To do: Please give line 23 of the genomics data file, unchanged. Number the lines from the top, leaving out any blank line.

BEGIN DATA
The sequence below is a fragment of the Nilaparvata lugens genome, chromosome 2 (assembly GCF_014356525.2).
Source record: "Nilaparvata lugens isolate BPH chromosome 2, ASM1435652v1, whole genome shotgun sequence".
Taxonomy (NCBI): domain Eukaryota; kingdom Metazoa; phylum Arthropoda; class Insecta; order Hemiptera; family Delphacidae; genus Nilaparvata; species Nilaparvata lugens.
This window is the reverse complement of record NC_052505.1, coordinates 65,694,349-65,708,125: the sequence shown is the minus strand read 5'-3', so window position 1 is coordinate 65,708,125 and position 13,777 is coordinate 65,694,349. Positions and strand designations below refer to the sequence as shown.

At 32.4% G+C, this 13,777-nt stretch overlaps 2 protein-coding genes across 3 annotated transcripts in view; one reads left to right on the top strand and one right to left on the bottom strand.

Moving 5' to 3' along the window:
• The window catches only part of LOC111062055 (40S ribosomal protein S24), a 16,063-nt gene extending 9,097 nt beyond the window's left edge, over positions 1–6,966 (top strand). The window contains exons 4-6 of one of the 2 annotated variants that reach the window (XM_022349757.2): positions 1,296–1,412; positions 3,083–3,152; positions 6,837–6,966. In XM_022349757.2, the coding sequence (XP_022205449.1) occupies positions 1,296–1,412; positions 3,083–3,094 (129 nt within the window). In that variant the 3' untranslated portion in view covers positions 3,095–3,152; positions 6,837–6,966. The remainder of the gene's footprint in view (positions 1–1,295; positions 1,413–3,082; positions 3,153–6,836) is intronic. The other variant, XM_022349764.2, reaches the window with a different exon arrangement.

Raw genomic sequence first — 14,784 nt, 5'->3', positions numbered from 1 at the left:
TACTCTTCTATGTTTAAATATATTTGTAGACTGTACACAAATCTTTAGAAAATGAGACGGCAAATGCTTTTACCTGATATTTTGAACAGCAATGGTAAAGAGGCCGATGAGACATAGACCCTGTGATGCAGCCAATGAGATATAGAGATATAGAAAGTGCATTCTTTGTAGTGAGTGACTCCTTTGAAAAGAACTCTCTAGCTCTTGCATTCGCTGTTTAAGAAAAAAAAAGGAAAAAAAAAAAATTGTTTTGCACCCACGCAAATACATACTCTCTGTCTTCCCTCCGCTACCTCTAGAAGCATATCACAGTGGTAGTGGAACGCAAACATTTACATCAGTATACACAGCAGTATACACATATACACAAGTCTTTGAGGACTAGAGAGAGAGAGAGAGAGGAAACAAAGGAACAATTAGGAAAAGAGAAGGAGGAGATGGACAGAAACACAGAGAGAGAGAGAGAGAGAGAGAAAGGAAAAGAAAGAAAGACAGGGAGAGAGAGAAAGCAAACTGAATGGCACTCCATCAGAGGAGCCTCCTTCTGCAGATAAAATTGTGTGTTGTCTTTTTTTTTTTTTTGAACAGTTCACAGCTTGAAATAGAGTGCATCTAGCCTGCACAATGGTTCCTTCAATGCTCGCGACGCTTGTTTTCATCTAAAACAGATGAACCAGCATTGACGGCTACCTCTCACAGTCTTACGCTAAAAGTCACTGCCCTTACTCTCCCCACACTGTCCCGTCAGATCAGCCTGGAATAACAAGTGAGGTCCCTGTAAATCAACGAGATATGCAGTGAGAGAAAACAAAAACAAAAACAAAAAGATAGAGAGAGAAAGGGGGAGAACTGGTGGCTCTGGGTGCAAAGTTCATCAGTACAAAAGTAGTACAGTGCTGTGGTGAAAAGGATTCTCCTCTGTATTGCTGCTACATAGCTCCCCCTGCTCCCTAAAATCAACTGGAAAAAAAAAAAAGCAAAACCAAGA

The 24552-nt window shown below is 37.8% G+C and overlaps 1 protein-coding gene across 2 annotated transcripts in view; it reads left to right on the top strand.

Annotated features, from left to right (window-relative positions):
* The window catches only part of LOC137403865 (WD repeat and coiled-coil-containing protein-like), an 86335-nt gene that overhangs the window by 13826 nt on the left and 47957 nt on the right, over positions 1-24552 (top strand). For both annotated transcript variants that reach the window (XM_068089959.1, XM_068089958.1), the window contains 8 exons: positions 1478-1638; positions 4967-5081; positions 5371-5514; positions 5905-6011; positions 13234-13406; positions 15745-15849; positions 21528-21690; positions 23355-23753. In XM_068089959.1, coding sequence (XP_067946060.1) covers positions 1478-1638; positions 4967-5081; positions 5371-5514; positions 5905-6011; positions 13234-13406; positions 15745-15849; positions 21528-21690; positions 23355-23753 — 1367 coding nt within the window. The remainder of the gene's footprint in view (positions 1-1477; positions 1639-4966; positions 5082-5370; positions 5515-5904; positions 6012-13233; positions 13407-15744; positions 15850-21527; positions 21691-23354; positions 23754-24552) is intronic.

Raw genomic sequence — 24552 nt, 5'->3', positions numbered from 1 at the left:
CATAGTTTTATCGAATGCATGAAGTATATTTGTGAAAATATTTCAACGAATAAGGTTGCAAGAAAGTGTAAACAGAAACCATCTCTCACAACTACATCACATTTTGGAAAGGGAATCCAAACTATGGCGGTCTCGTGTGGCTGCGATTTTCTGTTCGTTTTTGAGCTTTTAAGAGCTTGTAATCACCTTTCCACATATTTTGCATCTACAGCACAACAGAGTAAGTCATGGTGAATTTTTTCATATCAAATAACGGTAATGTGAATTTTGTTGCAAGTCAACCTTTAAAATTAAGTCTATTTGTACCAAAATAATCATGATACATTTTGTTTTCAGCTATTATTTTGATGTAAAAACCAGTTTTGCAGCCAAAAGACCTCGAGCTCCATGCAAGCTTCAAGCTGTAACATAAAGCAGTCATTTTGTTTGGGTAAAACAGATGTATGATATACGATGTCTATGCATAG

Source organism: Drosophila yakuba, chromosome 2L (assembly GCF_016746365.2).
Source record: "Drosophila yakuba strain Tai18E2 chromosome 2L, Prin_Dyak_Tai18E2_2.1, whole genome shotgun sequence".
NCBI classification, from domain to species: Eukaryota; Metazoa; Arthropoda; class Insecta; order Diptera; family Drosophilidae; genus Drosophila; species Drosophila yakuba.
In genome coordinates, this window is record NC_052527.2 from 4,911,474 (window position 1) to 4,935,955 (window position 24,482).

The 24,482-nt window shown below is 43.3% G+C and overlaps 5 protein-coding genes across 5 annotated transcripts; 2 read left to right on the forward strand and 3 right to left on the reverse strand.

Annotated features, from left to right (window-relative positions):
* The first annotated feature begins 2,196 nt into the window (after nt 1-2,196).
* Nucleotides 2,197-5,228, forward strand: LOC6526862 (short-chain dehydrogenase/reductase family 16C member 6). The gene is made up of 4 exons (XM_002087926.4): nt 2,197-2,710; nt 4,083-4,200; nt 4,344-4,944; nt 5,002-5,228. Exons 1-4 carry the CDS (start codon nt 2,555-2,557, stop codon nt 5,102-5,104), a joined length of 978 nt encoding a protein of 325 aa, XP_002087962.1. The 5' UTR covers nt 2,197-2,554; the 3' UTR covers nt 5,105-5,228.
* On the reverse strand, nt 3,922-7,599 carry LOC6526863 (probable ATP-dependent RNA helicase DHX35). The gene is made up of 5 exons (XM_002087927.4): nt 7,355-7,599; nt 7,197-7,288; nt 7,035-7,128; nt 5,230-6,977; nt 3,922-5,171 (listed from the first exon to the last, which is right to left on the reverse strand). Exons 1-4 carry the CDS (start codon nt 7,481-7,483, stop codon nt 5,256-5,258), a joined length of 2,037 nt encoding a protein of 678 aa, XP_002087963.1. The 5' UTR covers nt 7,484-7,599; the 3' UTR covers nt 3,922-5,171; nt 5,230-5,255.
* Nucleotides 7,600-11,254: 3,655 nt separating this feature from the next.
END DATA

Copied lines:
* On the reverse strand, nt 3,922-7,599 carry LOC6526863 (probable ATP-dependent RNA helicase DHX35). The gene is made up of 5 exons (XM_002087927.4): nt 7,355-7,599; nt 7,197-7,288; nt 7,035-7,128; nt 5,230-6,977; nt 3,922-5,171 (listed from the first exon to the last, which is right to left on the reverse strand). Exons 1-4 carry the CDS (start codon nt 7,481-7,483, stop codon nt 5,256-5,258), a joined length of 2,037 nt encoding a protein of 678 aa, XP_002087963.1. The 5' UTR covers nt 7,484-7,599; the 3' UTR covers nt 3,922-5,171; nt 5,230-5,255.